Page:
SB 6073

This analysis was prepared by non-partisan legislative staff for the use of legislative members in their deliberations. This analysis is not a part of the legislation nor does it constitute a statement of legislative intent.

As of January 21, 2014

Title: An act relating to the treatment of eosinophilic gastrointestinal associated disorders.

Brief Description: Concerning the treatment of eosinophilic gastrointestinal associated disorders.

Sponsors: Senators Frockt, Tom, Keiser, Mullet, Cleveland, Pedersen and Darneille.

Brief History:

Committee Activity: Health Care: 1/20/14.


Staff: Mich'l Needham (786-7442)

Background: House bill 1216, passed in 2013, directed the Department of Health (Department) to complete a sunrise review of a potential mandated benefit to require coverage of formulas necessary for the treatment of eosinophilic gastrointestinal associated disorders (EGIDs). The Department completed the sunrise review in December, with a recommendation to add a mandate to require coverage of elemental formulas to treat EGIDs, finding that the proposal is in the best interest of the public and that the benefits outweigh the costs.

Eosinophils are a type of white blood cells that contain proteins designed to help the body fight infection. EGIDs are chronic inflammatory disorders that result from an abnormally high number of eosinophils in the digestive system. Treatments for EGIDs include corticosteroids and dietary therapies. A patient on a restrictive diet may require an amino acid-based elemental formula to provide necessary nutrients. Many insurance carriers do not cover the formula if it is provided orally, but may when delivered via feeding tube.

The federal Affordable Care Act (ACA) requires most small group and individual health plans to offer a package of benefits known as the essential health benefits. A state must defray the costs to consumers for state-mandated benefits that are not included in the state's essential health benefits package. To determine the essential health benefits, federal law allows a state to choose a benchmark plan from a list of options and to supplement that plan to ensure it covers all of the essential health benefit categories specified in the ACA. Washington chose the largest small group plan in the state as its benchmark, which means most of the state's existing benefit mandates are included in the state's essential health benefit package. The state may not change its benchmark until at least 2016, when the federal government will revisit its approach for designating the essential health benefits.

State law requires the Insurance Commissioner to submit a list of state-mandated health benefits to the Legislature, indicating benefit mandates that would result in federally imposed costs to the state. The list must include the anticipated costs to the state of each benefit on the list. The Insurance Commissioner may enforce a benefit on the list only if funds are appropriated by the Legislature for that purpose.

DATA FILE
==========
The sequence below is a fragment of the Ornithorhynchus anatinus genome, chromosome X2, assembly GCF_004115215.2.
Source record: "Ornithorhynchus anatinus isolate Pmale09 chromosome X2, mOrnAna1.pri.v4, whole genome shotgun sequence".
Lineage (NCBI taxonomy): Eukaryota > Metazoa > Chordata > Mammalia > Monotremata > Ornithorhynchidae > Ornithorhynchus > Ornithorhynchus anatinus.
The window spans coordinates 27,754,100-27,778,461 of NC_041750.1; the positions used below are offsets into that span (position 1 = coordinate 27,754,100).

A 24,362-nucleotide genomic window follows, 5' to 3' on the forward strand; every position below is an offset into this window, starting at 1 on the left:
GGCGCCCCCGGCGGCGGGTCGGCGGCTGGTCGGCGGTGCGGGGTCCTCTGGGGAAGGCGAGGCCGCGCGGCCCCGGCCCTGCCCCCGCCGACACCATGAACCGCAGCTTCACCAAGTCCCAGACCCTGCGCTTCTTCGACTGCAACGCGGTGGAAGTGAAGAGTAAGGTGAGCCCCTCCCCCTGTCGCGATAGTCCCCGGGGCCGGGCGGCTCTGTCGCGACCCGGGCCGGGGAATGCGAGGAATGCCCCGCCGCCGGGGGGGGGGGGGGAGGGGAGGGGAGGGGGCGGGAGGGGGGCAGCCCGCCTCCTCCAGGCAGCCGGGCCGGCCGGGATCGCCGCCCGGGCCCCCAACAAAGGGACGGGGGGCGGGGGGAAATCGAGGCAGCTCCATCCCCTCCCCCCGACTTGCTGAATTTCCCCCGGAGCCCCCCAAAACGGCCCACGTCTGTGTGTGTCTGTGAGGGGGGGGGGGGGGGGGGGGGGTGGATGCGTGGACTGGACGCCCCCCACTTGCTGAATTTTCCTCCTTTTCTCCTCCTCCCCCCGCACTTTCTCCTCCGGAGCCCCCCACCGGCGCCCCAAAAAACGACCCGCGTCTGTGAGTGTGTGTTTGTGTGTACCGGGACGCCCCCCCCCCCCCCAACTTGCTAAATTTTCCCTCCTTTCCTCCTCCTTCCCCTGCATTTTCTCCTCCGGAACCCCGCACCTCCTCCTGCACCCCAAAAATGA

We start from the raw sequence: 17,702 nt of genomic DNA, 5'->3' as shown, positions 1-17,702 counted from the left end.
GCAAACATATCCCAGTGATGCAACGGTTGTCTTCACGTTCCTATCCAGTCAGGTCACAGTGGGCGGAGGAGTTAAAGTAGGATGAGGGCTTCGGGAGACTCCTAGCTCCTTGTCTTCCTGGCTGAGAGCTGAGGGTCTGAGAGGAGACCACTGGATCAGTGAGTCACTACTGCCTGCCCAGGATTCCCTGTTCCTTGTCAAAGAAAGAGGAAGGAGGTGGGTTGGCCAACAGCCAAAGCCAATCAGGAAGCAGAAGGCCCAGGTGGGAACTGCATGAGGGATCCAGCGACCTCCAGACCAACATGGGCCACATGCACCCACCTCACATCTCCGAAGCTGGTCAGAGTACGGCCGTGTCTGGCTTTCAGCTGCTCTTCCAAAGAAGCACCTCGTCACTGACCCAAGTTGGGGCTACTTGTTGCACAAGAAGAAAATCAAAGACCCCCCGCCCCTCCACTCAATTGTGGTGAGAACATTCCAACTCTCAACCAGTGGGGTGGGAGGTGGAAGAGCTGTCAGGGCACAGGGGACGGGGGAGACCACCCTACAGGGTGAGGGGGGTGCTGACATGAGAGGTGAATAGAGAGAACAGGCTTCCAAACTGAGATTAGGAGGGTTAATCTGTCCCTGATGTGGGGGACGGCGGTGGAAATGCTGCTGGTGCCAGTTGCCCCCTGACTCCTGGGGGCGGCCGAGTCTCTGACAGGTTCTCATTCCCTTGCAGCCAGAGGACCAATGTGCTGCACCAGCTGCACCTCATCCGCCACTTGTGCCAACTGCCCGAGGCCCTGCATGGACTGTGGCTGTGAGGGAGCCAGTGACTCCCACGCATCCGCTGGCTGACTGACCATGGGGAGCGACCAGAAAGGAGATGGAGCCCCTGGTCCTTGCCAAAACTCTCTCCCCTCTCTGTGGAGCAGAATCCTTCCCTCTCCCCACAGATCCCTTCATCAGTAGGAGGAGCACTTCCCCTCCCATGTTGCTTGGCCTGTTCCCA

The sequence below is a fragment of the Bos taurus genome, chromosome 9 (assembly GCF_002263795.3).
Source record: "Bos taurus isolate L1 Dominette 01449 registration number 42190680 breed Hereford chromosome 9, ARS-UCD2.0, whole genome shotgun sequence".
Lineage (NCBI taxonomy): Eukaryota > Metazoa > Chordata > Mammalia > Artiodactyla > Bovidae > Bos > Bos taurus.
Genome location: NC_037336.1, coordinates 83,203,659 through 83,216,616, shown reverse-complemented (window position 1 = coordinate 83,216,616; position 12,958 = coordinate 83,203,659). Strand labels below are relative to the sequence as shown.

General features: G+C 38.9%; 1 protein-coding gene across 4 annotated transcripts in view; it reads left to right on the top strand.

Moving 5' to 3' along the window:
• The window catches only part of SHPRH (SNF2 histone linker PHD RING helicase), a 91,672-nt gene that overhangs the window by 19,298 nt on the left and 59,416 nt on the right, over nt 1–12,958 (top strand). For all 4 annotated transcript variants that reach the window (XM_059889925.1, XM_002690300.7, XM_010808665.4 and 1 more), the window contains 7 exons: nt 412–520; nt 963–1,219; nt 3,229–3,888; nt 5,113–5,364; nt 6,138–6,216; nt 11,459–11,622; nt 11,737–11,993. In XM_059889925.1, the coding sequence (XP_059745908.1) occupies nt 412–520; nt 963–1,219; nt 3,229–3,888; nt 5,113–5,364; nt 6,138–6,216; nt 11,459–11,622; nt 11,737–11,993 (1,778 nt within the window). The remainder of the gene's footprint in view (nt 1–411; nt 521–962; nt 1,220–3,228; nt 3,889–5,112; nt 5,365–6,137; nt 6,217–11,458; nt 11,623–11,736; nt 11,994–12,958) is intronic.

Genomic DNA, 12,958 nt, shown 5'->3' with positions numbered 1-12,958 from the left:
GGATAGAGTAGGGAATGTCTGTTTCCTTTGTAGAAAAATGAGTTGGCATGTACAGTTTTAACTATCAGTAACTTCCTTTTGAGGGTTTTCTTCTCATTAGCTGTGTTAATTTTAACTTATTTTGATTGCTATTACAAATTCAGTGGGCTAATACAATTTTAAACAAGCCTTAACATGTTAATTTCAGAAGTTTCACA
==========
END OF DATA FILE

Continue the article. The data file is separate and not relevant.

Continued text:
Summary of Bill: Health benefit plans issued or renewed after December 31, 2015, must offer benefits or coverage for medically necessary elemental formula, regardless of delivery method, when a licensed health care provider with prescriptive authority: (1) diagnoses a patient with EGIDs; and (2) orders and supervises the use of the elemental formula.

The cost sharing for the formula must be included in the expenses that count toward an enrollee's out-of-pocket maximum, unless prohibited by federal law or regulation. A health benefit plan may require prior authorization or impose other appropriate utilization controls in approving coverage for medically necessary elemental formula.

Appropriation: None.

Fiscal Note: Available.

Committee/Commission/Task Force Created: No.

Effective Date: Ninety days after adjournment of session in which bill is passed.

Staff Summary of Public Testimony: PRO: We worked this bill last year and agreed to send the bill to sunrise review. There is a very small population, perhaps 100 individuals many of which are children, and many private plans do not cover the formula unless it is delivered through a feeding tube. This results in huge out-of-pocket expenses for families that want a less invasive delivery method. The formulas can be $1,200 per month and are the last-resort treatment option that is available for many. EGIDs are relatively new disorders and there is not data tracking the lifetime experience yet. It appears many patients are on the formulas for two to three years.

OTHER: We supported moving the bill to sunrise review and have no objection to the concept. We cover the elemental formulas and medical foods for phenylketonuria through the durable medical equipment benefits and the formulas that are available online are more cost effective than through the pharmacy. We object to subsection two with the application of cost sharing to the out-of-pocket maximum. The new benefit is not included in the essential health benefits that accrue to the out-of-pocket maximum, and it is not eligible for federal subsidies on the Exchange.

Persons Testifying: PRO: Senator Frockt, prime sponsor; Jeff Schwartz, Sam Schwartz, family with EGID; Dr. Kevin Dooms, pediatrician allergist.

OTHER: Sheela Tallman, Premera Blue Cross; Chris Bandoli, Regence Blue Shield.